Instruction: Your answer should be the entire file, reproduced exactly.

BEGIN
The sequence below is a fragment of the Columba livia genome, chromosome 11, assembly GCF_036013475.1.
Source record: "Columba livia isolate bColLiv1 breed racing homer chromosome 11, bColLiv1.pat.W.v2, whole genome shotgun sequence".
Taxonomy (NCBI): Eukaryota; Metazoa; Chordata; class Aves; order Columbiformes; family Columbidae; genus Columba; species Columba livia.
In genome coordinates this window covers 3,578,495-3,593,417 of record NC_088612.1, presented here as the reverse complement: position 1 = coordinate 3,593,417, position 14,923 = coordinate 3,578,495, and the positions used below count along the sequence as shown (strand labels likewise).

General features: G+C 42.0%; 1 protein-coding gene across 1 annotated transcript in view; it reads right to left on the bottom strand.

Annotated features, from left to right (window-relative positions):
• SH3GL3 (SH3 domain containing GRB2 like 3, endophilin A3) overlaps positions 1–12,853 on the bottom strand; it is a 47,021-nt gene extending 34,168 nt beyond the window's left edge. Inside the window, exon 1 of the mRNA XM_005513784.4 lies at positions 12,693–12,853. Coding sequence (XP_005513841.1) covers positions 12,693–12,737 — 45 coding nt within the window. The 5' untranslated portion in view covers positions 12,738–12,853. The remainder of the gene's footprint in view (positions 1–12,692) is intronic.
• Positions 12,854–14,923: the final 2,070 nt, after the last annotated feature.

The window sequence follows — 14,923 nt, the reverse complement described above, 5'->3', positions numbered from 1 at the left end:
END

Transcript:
The sequence below is a fragment of the Columba livia genome, chromosome 11, assembly GCF_036013475.1.
Source record: "Columba livia isolate bColLiv1 breed racing homer chromosome 11, bColLiv1.pat.W.v2, whole genome shotgun sequence".
Taxonomy (NCBI): Eukaryota; Metazoa; Chordata; class Aves; order Columbiformes; family Columbidae; genus Columba; species Columba livia.
In genome coordinates this window covers 3,578,495-3,593,417 of record NC_088612.1, presented here as the reverse complement: position 1 = coordinate 3,593,417, position 14,923 = coordinate 3,578,495, and the positions used below count along the sequence as shown (strand labels likewise).

General features: G+C 42.0%; 1 protein-coding gene across 1 annotated transcript in view; it reads right to left on the bottom strand.

Annotated features, from left to right (window-relative positions):
• SH3GL3 (SH3 domain containing GRB2 like 3, endophilin A3) overlaps positions 1–12,853 on the bottom strand; it is a 47,021-nt gene extending 34,168 nt beyond the window's left edge. Inside the window, exon 1 of the mRNA XM_005513784.4 lies at positions 12,693–12,853. Coding sequence (XP_005513841.1) covers positions 12,693–12,737 — 45 coding nt within the window. The 5' untranslated portion in view covers positions 12,738–12,853. The remainder of the gene's footprint in view (positions 1–12,692) is intronic.
• Positions 12,854–14,923: the final 2,070 nt, after the last annotated feature.

The window sequence follows — 14,923 nt, the reverse complement described above, 5'->3', positions numbered from 1 at the left end: